Veteran Miami-Dade Clerk Harvey Ruvin dies; opens seat up to politiqueria

Funeral Thursday is open to the public at Miami-Dade Auditorium

Was he the last of the good ones?

Longtime Miami-Dade County Clerk Harvey Ruvin, who served in the role for three decades after being a county commissioner for two decades, died Saturday. He was 85.

“Tonight, we are heartbroken to learn of Harvey Ruvin’s death — a public servant who embodied the best of government, and someone I was proud to call a friend,” Miami-Dade Mayor Daniella Levine Cava tweeted Saturday.

“Harvey Ruvin’s leadership helped create a Miami-Dade County that is welcoming, loving, progressive, and forward-leaning,” said Commission Chairman Oliver Gilbert in a statement. “He will be missed.”

That’s what many judges, attorneys, reporters and civic workers are saying about a man who got along with everybody. The funeral Thursday is not only open to the public, it will be at the Miami-Dade Auditorium on Flagler Street starting at 11 a.m. The interment and shiva will be private.

Ruvin will forever be the longest serving elected in the county, since term limits have made that kind of decades-long service impossible.

First elected mayor of North Bay Village in 1968, Ruvin has never been involved in any kind of nefarious shit, for all we can tell. And for someone who was in office as long as he was and not have a major scandal (fingers crossed) is unheard of in Miami-Dade. Instead, the Clerk’s Office — which oversees much of the county’s court system, including evictions, divorces, traffic citations, real estate sales, wills and other legal matters — has consistently improved during his tenure.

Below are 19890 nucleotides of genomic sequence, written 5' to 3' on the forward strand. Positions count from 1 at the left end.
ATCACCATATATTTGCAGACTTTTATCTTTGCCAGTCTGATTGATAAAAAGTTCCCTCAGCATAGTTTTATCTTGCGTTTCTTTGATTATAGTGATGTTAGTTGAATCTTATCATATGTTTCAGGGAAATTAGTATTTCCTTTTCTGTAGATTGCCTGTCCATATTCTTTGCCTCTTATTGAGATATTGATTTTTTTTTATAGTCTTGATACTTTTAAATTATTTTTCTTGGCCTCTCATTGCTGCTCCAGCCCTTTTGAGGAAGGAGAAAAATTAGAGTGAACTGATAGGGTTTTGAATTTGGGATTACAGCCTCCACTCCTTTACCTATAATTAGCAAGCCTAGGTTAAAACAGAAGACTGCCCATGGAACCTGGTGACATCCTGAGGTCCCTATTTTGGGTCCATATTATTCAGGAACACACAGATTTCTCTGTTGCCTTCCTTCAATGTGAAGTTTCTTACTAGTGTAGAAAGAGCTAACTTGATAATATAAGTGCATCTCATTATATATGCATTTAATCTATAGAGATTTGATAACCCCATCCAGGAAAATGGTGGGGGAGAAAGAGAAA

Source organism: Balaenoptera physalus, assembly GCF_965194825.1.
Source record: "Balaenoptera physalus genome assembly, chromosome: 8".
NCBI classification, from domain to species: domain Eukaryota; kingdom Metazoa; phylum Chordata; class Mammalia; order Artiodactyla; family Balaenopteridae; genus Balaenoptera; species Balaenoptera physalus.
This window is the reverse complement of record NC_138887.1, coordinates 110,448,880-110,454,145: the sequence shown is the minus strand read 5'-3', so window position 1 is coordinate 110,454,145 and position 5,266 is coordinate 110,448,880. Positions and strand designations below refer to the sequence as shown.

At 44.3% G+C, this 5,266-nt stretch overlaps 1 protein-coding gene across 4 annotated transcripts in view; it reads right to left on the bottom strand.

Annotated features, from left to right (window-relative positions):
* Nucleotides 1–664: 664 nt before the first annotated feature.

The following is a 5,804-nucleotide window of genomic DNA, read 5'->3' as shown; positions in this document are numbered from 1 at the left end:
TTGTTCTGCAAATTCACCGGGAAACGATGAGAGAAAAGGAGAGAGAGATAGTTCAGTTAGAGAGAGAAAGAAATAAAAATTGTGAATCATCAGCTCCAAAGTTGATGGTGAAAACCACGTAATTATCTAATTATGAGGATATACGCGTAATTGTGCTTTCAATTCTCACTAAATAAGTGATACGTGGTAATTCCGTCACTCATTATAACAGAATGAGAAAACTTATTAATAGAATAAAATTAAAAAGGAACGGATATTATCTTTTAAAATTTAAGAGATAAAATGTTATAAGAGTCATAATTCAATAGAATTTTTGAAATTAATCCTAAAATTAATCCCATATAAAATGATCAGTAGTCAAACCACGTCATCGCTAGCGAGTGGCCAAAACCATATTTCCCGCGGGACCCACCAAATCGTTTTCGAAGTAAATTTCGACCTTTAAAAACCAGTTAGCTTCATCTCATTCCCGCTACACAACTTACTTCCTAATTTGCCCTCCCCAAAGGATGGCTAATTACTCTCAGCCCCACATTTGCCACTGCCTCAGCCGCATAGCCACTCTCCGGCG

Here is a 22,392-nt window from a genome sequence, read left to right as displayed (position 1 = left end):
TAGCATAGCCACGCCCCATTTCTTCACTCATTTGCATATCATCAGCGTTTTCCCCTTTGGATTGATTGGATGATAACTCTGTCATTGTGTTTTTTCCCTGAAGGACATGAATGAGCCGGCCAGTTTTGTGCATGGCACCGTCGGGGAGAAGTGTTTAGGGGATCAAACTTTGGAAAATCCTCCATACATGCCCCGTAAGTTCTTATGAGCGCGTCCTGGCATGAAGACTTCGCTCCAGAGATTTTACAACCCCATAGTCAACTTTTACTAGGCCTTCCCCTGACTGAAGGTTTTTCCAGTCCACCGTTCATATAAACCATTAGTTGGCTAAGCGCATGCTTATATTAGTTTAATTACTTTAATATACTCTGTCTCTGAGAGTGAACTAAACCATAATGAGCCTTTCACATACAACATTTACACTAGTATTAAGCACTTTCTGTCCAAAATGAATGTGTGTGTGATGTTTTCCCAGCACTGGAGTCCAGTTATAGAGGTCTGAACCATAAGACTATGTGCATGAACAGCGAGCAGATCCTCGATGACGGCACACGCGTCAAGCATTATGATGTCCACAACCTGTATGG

The office also provides clerks for the Miami-Dade County Commission and serves as custodian of public records and public funds. And it has been credited with ushering new technological advances to enhance the level of efficiency in services and access to records while keeping costs down.

We should name an award after him.

Now we are going to have to replace him. How do we do that? Well, voters probably won’t get a chance until 2024.

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Miami-Dade Chief Circuit Court Judge Nushin Sayfie appointed Luis Montaldo, 49, the clerk office’s general counsel — who has been doing Ruvin’s job already in his absence — as interim clerk.

“As we all continue to mourn the loss of our longtime Clerk Harvey Ruvin, it is important that the people of Miami-Dade County continue to be well-served by the Clerk’s Office to which Mr. Ruvin devoted so many decades of tireless work and dedication,” Sayfie said. “Mr. Montaldo was Mr. Ruvin’s General Counsel and right hand for many years, and I am confident that he will well and faithfully lead the office of Clerk as it continues to provide essential services for the people of Miami-Dade County.”

Gov. Ron DeSantis could leave Montalvo there or appoint his own interim through 2024. It depends. Is Montalvo Republican?

What do you think the guv’s going to do? Ladra doesn’t think he gives this opportunity up. DeSantis and his local political consultant David “Disgustin” Custin have been instrumental in getting Republicans elected locally, including to the county commission and the Miami-Dade School Board. This will give them another seat on their developing bench.